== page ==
Error while initialising object of C++ in Rust passing using FFI

Hi everyone, I am trying to initialize a structure object of Cpp inside the rust by passing struct object from Cpp to Rust by pointer the desired output is coming when I am changing the definition of struct object array2d inside cpp, But I cannot change the definition.
I only have the flexibility to do anything in Rust. I have also tried taking ARRAY as a normal variable inside Rust and then initializing but it doesn’t work as well.

//file: ffi.h
#pragma once
struct dummy{
    public:
        int a;
        int (*array2d)[4];
};
extern "C"
{
    void func1(dummy *x);
}
 
//file: ___.cpp
#include<stdio.h>
#include<iostream>
#include "ffi.h"
using namespace std;
int main(){
    dummy x;
    x.a=1;
    func1(&x);
    cout<<x.a<<endl;
    for(int i=0;i<4;i++){
        for(int j=0;j<4;j++){
            cout<<x.array2d[i][j]<<" ";
        }
        cout<<endl;
    }
    return 0;
}
 
//file: main.rs
pub static ARRAY:[[i32;4];4]= [[1,2,3,4],
                                [1,2,3,4],
                                [1,2,3,4],
                                [1,2,3,4]];
#[allow(non_camel_case_types)]
#[allow(non_snake_case)]
#[repr(C)]
pub struct dummy{
    pub a:i32,
    pub array2d:[[i32;4];4],
}
#[no_mangle]
pub extern "C" fn func1(x:&mut dummy){
    (*x).a=10;
    (*x).array2d=ARRAY;
    println!("inside rust");
	
}

The output is:

inside rust
10
Segmentation fault (core dumped)

If i change
int (*array2d)[4]; → int array2d[4][4]
It is working fine and the output is

inside rust
10
1 2 3 4
1 2 3 4
1 2 3 4
1 2 3 4

In C++, arrays are not pointers, and pointers are not arrays. The fact that an array is almost always implicitly converted into a pointer to its first element (e.g. when passed to a function) doesn't change the fact that the memory layout of an array-of-arrays is very different from an array-of-pointers (or a pointer-to-arrays, for that matter).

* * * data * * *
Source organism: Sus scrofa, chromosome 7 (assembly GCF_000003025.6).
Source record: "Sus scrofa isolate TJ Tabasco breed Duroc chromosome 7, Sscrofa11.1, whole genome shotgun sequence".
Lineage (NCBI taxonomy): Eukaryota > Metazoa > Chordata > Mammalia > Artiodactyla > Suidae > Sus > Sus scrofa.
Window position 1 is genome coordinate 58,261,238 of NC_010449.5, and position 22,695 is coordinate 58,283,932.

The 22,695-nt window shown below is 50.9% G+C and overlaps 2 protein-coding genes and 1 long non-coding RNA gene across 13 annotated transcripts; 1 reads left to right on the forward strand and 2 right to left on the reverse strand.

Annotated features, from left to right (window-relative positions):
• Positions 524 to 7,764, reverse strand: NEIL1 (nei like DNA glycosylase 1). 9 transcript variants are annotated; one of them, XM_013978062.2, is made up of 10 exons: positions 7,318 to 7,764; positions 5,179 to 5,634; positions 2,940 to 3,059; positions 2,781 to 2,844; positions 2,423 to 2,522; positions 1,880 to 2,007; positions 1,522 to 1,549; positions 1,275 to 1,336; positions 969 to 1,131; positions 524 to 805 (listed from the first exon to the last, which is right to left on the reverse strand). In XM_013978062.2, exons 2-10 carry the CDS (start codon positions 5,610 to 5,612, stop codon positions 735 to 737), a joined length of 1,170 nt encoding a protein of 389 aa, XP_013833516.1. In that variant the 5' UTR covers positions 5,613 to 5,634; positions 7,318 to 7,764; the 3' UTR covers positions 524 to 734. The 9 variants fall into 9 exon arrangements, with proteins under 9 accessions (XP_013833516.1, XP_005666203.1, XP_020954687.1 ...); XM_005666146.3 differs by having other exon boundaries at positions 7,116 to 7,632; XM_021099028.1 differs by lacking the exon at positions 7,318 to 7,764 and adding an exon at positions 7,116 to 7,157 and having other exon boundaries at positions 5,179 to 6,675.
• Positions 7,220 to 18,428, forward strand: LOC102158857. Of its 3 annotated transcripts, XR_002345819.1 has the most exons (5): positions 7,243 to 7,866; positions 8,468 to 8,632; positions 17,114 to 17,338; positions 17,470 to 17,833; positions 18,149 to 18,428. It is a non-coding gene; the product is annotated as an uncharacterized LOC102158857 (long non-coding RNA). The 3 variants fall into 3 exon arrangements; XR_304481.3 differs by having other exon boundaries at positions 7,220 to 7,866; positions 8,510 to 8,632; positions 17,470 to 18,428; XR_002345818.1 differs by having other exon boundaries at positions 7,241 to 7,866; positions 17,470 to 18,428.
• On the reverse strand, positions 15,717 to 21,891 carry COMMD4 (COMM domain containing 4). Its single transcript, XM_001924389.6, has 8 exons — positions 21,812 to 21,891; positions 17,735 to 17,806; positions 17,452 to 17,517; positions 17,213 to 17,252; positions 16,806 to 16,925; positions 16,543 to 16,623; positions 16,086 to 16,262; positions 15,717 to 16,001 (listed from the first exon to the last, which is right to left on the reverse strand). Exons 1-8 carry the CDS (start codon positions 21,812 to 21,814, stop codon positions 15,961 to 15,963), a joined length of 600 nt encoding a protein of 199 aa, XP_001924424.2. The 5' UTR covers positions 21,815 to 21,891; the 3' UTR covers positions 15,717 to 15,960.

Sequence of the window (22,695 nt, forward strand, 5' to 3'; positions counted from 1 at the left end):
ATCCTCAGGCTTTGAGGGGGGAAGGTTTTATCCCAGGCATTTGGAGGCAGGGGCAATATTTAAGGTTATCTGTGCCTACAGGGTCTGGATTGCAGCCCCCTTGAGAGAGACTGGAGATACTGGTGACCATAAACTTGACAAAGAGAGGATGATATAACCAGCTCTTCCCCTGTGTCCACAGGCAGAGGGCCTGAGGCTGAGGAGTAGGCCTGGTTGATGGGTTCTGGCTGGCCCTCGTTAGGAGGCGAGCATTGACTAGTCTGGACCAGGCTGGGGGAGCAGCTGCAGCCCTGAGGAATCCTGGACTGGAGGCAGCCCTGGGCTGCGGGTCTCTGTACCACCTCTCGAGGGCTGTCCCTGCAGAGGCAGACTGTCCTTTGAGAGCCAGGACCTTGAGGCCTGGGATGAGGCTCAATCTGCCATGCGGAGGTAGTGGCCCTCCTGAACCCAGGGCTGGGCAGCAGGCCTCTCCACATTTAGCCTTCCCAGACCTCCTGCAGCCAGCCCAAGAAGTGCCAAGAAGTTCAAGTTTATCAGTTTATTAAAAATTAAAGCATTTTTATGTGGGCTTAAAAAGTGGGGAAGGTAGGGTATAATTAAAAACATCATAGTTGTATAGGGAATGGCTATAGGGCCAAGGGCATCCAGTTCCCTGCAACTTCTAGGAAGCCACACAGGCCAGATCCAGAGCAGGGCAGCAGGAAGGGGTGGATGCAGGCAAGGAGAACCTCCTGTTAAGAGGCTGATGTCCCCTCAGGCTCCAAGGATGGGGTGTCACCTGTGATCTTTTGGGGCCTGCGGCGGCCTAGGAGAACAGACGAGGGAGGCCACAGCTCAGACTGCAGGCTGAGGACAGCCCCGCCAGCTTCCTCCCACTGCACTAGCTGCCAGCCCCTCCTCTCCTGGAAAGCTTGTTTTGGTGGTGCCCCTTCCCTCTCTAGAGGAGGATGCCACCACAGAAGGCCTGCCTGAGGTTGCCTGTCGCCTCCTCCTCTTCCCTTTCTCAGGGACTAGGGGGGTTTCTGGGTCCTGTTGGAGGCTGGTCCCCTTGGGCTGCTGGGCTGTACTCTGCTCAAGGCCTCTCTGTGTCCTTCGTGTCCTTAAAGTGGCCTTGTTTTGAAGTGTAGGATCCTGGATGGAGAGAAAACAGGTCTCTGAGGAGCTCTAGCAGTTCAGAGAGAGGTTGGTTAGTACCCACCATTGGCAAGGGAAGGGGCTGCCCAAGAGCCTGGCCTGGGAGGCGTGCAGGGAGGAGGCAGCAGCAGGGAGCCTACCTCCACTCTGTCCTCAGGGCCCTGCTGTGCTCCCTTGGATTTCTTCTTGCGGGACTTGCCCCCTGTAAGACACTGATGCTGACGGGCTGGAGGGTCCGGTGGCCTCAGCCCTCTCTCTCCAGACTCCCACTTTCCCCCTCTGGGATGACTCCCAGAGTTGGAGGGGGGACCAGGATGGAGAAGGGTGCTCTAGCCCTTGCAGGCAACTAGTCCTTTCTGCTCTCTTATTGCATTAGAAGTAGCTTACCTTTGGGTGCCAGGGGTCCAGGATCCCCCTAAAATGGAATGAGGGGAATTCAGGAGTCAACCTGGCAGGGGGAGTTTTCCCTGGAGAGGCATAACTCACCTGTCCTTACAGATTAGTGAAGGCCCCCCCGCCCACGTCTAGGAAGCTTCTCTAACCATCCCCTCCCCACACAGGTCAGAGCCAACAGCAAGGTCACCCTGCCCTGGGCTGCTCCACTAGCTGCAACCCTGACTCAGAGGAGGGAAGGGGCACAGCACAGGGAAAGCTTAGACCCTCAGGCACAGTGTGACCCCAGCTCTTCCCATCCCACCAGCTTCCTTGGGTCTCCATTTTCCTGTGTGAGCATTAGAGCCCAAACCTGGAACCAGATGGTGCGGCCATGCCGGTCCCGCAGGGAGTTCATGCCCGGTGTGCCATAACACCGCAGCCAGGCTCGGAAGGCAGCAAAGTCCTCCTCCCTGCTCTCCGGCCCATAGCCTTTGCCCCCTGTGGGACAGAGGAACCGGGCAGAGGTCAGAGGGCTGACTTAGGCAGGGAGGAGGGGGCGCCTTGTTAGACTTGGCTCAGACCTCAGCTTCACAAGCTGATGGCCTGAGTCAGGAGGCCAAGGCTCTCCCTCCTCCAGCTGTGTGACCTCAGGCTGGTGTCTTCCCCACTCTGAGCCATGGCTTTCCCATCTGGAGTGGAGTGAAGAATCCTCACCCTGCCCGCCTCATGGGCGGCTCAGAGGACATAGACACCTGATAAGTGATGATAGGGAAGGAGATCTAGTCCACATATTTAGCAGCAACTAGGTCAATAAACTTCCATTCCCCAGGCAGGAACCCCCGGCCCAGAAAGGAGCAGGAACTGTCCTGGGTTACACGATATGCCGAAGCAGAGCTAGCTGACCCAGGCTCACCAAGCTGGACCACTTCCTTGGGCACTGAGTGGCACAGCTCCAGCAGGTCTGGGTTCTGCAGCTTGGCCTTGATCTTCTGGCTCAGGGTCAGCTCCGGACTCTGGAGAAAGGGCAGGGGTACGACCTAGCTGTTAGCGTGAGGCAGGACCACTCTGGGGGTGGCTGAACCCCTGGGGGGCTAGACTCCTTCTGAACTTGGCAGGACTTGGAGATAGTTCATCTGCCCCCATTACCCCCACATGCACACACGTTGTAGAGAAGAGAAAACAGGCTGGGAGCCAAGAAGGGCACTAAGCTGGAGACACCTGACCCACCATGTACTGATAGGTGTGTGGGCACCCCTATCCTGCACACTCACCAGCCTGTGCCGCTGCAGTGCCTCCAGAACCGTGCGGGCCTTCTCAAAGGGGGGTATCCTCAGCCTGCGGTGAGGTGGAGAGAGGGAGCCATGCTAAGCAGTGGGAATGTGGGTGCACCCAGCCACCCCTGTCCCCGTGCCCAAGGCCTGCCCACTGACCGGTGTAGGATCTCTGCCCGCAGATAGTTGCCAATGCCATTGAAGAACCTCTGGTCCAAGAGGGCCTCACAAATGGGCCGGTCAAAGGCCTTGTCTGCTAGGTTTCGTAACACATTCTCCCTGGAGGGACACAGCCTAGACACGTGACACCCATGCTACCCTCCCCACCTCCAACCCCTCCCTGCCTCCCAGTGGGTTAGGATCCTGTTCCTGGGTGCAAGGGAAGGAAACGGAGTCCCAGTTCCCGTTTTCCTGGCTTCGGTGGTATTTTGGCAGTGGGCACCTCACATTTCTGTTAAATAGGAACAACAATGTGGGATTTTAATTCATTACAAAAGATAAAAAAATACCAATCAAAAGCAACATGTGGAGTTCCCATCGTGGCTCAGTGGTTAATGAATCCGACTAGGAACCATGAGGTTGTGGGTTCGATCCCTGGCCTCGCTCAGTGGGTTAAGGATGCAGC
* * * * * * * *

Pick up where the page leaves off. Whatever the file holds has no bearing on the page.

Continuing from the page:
Your C++ struct declares that its member array2d should be a pointer to (an unspecified number of) arrays of 4 integers. I.e., it is a pointer. It takes up as much space as a pointer and no more.

In contrast, the Rust declaration falsely claims that array2d has type array-of-arrays-of-integers. That takes as much space as 16 integers, inline. Therefore, the declaration of your struct in Rust doesn't match its C++ counterpart, hence memory corruption ensues.

You have to match the Rust declaration with the C++ declaration. Again, in Rust, arrays and pointers are not even remotely the same! Arrays are owning values – they store their elements inline, but this is mentioned by the documentation anyway.

Furthermore, the declaration of a struct only affects what code will be generated for the functions accessing it that see that declaration. Types don't exist in machine code, and as such they don't magically travel across languages. If you tell your C++ compiler you have a pointer-typed field, and you tell your Rust compiler you have an array-typed field, then they will try to treat the value as if it had two different types, which is a recipe for disaster.

The fix is, of course, to change either one to match the other. If you can't change the C++ declaration, then why don't you change the Rust declaration to this?

pub struct dummy{
    pub a: i32,
    pub array2d: *const [i32; 4],
}

Then you can write x.array2d = ARRAY.as_ptr(); inside func1().


By the way, you have another instance of undefined behavior in your code. Rust expects a value behind a reference to be fully initialized at all times. However, you don't initialize every field of your object in C++ before passing it to Rust. You should fix that, too (e.g. by setting x.array2d = nullptr; if its value is going to be overwritten anyway).

3 Likes

I have tried this earlier aswell the values are not being mapped correctly.
I have tried it now again as you said and the output is this:

inside rust
10
32 0 0 0
1273538208 32767 1274816548 32641
1220635728 22047 0 0
0 22047 -1819484088 22047

isn't it if I pass a pointer from rust i will have to call rust again to deallocate the memory to avoid memory leakage
for reference:

No.

First of all, leaking memory doesn't corrupt the contents of the memory. It just means that you are using more memory than necessary. Just think about it – it wouldn't make sense if merely keeping around the memory in itself caused it to be overwritten with garbage.

Secondly, in your Rust code, ARRAY is static. That doesn't need to be deallocated at all. (Deallocating it would be undefined behavior, in fact, because it was not allocated dynamically.)

2 Likes

ok,understood this. but the values are not correct when checked in Cpp.Any other approaches?

No, this is the correct approach. If you are still seeing garbage, you are doing something else wrong, too. I couldn't reproduce your problem – the values are printed correctly for me.

1 Like